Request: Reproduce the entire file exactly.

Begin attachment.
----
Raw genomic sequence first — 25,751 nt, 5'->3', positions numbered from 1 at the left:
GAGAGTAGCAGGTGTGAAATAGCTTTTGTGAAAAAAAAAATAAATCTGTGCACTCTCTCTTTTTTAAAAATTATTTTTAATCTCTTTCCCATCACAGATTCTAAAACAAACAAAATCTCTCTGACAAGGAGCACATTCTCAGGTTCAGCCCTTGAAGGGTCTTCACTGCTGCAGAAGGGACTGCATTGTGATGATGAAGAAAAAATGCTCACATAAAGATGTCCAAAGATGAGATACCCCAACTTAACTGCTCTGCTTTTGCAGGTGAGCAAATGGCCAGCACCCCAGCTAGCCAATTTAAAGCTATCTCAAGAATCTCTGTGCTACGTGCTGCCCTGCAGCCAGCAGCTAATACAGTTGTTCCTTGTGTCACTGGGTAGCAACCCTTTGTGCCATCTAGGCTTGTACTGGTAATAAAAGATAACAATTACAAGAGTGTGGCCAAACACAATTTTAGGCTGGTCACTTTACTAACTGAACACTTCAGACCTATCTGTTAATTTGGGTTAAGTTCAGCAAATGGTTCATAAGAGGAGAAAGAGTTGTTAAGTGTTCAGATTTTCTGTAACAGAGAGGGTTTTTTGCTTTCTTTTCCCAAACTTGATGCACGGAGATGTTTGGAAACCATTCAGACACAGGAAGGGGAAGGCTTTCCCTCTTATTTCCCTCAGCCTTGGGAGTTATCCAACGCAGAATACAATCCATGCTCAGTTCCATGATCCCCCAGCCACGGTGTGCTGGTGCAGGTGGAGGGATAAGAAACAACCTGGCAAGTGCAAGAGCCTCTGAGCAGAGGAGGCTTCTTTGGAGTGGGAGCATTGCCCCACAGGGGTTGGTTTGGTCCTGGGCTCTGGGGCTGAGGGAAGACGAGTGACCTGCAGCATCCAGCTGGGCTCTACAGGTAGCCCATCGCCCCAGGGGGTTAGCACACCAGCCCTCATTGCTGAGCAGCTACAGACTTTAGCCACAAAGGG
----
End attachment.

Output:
Raw genomic sequence first — 25,751 nt, 5'->3', positions numbered from 1 at the left:
GAGAGTAGCAGGTGTGAAATAGCTTTTGTGAAAAAAAAAATAAATCTGTGCACTCTCTCTTTTTTAAAAATTATTTTTAATCTCTTTCCCATCACAGATTCTAAAACAAACAAAATCTCTCTGACAAGGAGCACATTCTCAGGTTCAGCCCTTGAAGGGTCTTCACTGCTGCAGAAGGGACTGCATTGTGATGATGAAGAAAAAATGCTCACATAAAGATGTCCAAAGATGAGATACCCCAACTTAACTGCTCTGCTTTTGCAGGTGAGCAAATGGCCAGCACCCCAGCTAGCCAATTTAAAGCTATCTCAAGAATCTCTGTGCTACGTGCTGCCCTGCAGCCAGCAGCTAATACAGTTGTTCCTTGTGTCACTGGGTAGCAACCCTTTGTGCCATCTAGGCTTGTACTGGTAATAAAAGATAACAATTACAAGAGTGTGGCCAAACACAATTTTAGGCTGGTCACTTTACTAACTGAACACTTCAGACCTATCTGTTAATTTGGGTTAAGTTCAGCAAATGGTTCATAAGAGGAGAAAGAGTTGTTAAGTGTTCAGATTTTCTGTAACAGAGAGGGTTTTTTGCTTTCTTTTCCCAAACTTGATGCACGGAGATGTTTGGAAACCATTCAGACACAGGAAGGGGAAGGCTTTCCCTCTTATTTCCCTCAGCCTTGGGAGTTATCCAACGCAGAATACAATCCATGCTCAGTTCCATGATCCCCCAGCCACGGTGTGCTGGTGCAGGTGGAGGGATAAGAAACAACCTGGCAAGTGCAAGAGCCTCTGAGCAGAGGAGGCTTCTTTGGAGTGGGAGCATTGCCCCACAGGGGTTGGTTTGGTCCTGGGCTCTGGGGCTGAGGGAAGACGAGTGACCTGCAGCATCCAGCTGGGCTCTACAGGTAGCCCATCGCCCCAGGGGGTTAGCACACCAGCCCTCATTGCTGAGCAGCTACAGACTTTAGCCACAAAGGG